Fitch: Insurers’ Reserves Deficient by $77 Billion
By Gary Mogel
NU Online News Service, Nov. 19, 4:20 p.m. EDT?Despite recent well-publicized reserve strengthening by many insurers, loss reserves may still be deficient by as much as $77 billion, according to New York-based Fitch Ratings Ltd.
Fitch executives said some reserving problems may have been exacerbated with some companies that counted on legislation to help with asbestos losses.
The $77 billion shortfall, Fitch said, equates to approximately a quarter of the property-casualty insurance industry’s statutory capitalization.
During a teleconference today, explaining and expanding upon a special report released this month by his company, James B. Auden Fitch’s Chicago-based senior director noted that the reserve shortfall is attributable to three factors.
“First, there is up to a $38 billion deficiency for accident years 1997 through 2002,” Mr. Auden said. “In addition, asbestos reserves for policies written prior to the early 1970s are short by as much as $29 billion. There is also an up to $10 billion deficiency related to ?latent’ exposures, such as environmental damage, silica, tobacco, and future mass tort litigation.”
According to Keith M. Buckley, a Chicago-based Fitch managing director who moderated the teleconference, “cheating” and “being wrong” are the two main reasons for the deficiency problem.
“Cheating is when insurance company management ?smoothes earnings’ by booking reserves at the low end of the range,” Mr. Buckley explained. He noted that reserves are by their nature an estimate, giving creative managers room to manipulate. Mr. Buckley pointed out that such manipulation is more apt to occur when management wants to minimize reserves for losses [and resulting loss ratios] under policies with low premiums that were written during the soft market.
On a hopeful note, Mr. Buckley predicted that heightened scrutiny by state regulators, combined with corporate disclosure requirements of the Sarbanes-Oxley Act, would diminish such cheating.
“Being wrong,” Mr. Buckley continued, is when reserves are in good faith miscalculated. “Actuarial science is sophisticated guesswork,” he said. “Even best practices can lead to the wrong assumptions.”
“It’s not that actuaries are dumb,” Mr. Buckley assured his audience. “It’s more that the future just doesn’t like to be predicted.”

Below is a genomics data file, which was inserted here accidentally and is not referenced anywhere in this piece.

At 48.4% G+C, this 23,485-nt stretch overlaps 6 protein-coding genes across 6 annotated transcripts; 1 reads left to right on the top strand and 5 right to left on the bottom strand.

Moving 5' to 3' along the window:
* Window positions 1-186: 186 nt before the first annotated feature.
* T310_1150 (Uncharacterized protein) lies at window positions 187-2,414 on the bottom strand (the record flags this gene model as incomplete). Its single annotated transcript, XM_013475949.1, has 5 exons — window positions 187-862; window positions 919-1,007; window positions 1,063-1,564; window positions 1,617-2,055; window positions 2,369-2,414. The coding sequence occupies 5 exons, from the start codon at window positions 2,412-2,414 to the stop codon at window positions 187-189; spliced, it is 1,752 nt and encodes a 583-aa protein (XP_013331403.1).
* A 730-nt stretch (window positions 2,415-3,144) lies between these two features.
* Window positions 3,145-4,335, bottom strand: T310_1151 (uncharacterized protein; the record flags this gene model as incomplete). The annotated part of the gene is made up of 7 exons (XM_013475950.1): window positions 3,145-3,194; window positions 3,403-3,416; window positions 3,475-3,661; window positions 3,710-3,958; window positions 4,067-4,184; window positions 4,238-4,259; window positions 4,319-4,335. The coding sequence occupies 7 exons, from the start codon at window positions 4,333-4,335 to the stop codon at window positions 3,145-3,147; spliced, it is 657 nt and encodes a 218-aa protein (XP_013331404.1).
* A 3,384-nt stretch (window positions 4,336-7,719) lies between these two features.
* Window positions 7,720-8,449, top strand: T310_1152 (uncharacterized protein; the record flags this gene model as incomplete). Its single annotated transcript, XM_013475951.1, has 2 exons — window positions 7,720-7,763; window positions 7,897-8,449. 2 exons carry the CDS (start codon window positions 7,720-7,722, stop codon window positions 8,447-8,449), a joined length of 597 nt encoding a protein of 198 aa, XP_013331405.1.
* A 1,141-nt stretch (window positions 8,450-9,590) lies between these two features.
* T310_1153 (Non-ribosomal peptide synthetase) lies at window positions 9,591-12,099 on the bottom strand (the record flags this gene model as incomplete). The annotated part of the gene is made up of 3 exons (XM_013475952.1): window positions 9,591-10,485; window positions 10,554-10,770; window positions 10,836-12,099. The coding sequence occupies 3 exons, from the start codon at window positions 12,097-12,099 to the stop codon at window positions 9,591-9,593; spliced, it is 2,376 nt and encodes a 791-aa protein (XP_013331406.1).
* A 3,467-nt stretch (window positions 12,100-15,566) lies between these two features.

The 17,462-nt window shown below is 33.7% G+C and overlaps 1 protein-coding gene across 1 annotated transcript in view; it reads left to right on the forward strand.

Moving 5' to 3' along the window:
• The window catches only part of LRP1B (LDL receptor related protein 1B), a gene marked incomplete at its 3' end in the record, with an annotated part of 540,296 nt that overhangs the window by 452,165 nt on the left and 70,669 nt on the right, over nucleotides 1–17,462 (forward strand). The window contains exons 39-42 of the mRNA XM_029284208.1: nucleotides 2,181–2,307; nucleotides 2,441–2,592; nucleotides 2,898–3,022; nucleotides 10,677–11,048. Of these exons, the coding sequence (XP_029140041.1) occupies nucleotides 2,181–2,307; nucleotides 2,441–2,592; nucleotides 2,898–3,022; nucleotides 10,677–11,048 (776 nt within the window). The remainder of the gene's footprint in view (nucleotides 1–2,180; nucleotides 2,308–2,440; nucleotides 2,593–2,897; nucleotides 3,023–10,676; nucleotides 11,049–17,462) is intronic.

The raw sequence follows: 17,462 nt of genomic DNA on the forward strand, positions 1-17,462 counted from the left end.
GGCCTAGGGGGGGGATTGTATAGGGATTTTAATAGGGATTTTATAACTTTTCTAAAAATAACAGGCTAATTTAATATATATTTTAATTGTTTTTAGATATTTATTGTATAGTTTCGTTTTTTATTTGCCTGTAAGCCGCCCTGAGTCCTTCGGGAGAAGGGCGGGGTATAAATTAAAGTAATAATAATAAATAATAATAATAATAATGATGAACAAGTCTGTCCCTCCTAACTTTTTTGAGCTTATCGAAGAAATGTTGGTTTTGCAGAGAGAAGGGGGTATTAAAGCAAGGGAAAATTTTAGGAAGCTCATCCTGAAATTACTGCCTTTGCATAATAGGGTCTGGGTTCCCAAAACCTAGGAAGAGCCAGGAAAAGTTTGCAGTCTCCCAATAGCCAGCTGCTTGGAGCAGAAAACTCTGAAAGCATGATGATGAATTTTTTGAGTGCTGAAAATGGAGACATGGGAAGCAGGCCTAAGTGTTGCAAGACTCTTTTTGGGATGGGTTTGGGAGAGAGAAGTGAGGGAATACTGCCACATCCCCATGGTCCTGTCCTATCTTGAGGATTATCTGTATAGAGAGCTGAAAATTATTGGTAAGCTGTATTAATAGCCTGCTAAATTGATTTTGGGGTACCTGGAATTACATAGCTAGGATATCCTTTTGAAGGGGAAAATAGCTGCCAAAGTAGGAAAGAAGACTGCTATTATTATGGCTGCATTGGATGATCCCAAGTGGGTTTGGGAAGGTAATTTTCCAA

Resuming his outline of the industry’s reserving woes, Mr. Auden noted that the largest deficiencies are in the long-tail casualty lines, with general liability, medical malpractice, and workers’ compensation having the highest reserve shortfalls?up to 25 percent for recent accident years.
“The chronic underpricing of the late 1990s” was the main culprit, according to Mr. Auden. He also mentioned rising medical, litigation, and settlement costs as contributing factors.
“All of this has a material?but not devastating?impact on the industry’s capital position,” added Mr. Auden. “Statutory capital was overstated by 10 to 17 percent of year-end 2002 surplus.”
Turning to the asbestos factor, Mr. Buckley stated that Fitch is increasing its target “survival ratio”?the ratio of asbestos reserves to average paid losses for three years–to 17.5-times from 16-times.
“Altered loss cost estimates” was cited by Mr. Buckley as the principal reason for the increase in this ratio. He also noted that Fitch’s ratio for the asbestos exposure is considerably higher than other rating firms. “The difference is that Fitch’s calculation does not discount for the time value of money as much as these other firms,” he said.
“Asbestos reserves were increased by about $12 billion in 2002, so the hole is getting filled, but not on a dollar-for-dollar basis in relation to the shortfall,” Mr. Buckley said.
He also flatly stated that he sees little or no chance for meaningful asbestos reform in the near future. “The Hatch bill [which proposed a $108 billion trust fund for people with asbestos injuries] was a good concept, but it was destroyed by the political system and special interest groups,” noted Mr. Buckley.
According to Mr. Buckley, the Hatch bill would have had the harmful albeit unintended effect of exacerbating the asbestos reserving problem. “Some insurers slowed their recognition of reserves because they expected relief from the bill,” he explained. “We may be seeing more ?catch-up’ charges,” he added, as insurers increase reserves to account for the lack of a governmental solution.
“Reserve shortfalls are a drag on future earnings, as well as being the number one cause of insurer insolvency,” Mr. Buckley pointed out. “These shortfalls are also the key reason Fitch is maintaining a ?negative’ outlook for the property-casualty insurance industry,” he said.